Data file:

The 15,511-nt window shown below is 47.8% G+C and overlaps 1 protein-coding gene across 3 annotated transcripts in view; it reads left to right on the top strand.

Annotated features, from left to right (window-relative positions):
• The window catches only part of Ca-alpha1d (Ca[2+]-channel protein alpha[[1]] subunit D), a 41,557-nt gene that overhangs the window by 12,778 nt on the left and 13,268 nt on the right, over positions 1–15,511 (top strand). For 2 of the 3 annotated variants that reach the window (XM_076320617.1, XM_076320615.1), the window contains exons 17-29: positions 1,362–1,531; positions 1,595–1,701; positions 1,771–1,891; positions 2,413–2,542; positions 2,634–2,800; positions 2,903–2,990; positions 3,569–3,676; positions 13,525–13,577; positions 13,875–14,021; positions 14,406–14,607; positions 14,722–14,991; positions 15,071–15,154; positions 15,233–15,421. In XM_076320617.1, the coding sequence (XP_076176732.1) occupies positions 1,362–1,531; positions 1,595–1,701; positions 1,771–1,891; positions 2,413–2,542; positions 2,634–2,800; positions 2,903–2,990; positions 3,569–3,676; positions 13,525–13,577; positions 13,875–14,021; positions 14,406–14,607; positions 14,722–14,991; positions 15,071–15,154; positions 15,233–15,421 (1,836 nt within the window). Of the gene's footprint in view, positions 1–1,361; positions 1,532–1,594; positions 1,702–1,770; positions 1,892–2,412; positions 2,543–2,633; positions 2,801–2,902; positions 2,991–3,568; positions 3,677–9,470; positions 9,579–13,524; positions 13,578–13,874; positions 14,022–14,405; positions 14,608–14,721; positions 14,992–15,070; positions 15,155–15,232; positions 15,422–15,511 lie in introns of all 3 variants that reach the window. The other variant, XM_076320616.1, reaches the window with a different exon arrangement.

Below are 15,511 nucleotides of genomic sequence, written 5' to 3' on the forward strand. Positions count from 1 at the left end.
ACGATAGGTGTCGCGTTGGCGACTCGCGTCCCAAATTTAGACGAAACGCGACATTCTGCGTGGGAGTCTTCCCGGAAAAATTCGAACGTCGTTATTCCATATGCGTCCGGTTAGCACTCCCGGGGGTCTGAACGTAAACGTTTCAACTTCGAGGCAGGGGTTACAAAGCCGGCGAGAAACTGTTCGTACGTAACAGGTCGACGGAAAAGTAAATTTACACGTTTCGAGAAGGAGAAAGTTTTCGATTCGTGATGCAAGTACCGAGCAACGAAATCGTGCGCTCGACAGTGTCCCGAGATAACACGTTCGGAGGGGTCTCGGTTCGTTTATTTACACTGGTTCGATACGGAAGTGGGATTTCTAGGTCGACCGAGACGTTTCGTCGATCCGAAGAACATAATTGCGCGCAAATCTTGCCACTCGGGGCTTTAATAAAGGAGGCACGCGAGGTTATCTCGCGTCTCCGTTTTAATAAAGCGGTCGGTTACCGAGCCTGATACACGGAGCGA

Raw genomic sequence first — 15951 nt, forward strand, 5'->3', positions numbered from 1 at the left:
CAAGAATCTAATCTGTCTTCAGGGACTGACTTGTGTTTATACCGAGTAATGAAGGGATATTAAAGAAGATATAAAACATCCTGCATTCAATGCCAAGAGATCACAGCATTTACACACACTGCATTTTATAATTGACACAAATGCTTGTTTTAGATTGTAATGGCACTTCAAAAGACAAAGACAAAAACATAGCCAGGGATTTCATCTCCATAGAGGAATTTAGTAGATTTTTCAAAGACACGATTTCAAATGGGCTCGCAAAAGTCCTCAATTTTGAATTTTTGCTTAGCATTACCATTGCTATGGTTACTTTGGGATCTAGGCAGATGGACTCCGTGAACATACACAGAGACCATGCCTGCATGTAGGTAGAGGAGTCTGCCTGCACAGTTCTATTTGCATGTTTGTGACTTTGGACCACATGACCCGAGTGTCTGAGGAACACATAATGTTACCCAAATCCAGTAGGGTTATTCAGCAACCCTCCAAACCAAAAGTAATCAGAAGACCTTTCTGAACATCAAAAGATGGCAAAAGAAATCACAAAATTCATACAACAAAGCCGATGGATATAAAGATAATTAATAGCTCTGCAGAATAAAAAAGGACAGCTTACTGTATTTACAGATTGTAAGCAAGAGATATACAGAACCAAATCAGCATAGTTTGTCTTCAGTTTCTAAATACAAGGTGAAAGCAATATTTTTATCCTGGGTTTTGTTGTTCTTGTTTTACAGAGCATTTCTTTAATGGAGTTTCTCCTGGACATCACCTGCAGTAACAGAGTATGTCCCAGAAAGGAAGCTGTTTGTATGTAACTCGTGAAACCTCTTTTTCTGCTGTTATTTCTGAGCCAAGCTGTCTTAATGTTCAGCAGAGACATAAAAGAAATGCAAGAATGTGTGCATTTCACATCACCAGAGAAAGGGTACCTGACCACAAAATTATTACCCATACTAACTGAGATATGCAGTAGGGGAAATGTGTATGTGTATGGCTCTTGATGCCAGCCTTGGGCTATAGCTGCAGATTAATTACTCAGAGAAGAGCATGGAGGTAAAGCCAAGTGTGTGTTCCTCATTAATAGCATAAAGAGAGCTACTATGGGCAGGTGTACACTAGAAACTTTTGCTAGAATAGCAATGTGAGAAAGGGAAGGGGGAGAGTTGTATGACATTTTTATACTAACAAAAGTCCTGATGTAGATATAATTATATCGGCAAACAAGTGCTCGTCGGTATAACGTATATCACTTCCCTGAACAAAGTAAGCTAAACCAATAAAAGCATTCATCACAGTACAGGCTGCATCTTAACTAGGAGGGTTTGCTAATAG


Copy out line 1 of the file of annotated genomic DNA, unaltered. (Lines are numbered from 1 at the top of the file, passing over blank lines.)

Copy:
The 15,511-nt window shown below is 47.8% G+C and overlaps 1 protein-coding gene across 3 annotated transcripts in view; it reads left to right on the top strand.